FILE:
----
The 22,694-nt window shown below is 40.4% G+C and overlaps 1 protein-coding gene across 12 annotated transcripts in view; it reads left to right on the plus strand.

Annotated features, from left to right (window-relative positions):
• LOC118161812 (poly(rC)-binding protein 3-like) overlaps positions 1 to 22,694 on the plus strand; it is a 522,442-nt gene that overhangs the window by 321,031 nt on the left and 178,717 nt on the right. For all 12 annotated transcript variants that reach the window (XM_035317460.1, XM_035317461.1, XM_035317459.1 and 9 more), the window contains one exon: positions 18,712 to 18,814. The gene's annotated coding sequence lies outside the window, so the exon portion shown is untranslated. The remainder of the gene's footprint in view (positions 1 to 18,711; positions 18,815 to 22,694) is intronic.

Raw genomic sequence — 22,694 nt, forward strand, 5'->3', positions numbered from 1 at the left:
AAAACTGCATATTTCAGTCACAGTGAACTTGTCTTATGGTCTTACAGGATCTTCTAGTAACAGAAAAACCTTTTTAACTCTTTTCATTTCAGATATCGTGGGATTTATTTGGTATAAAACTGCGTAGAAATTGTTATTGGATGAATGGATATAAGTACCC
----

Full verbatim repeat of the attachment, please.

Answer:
The 22,694-nt window shown below is 40.4% G+C and overlaps 1 protein-coding gene across 12 annotated transcripts in view; it reads left to right on the plus strand.

Annotated features, from left to right (window-relative positions):
• LOC118161812 (poly(rC)-binding protein 3-like) overlaps positions 1 to 22,694 on the plus strand; it is a 522,442-nt gene that overhangs the window by 321,031 nt on the left and 178,717 nt on the right. For all 12 annotated transcript variants that reach the window (XM_035317460.1, XM_035317461.1, XM_035317459.1 and 9 more), the window contains one exon: positions 18,712 to 18,814. The gene's annotated coding sequence lies outside the window, so the exon portion shown is untranslated. The remainder of the gene's footprint in view (positions 1 to 18,711; positions 18,815 to 22,694) is intronic.

Raw genomic sequence — 22,694 nt, forward strand, 5'->3', positions numbered from 1 at the left:
AAAACTGCATATTTCAGTCACAGTGAACTTGTCTTATGGTCTTACAGGATCTTCTAGTAACAGAAAAACCTTTTTAACTCTTTTCATTTCAGATATCGTGGGATTTATTTGGTATAAAACTGCGTAGAAATTGTTATTGGATGAATGGATATAAGTACCC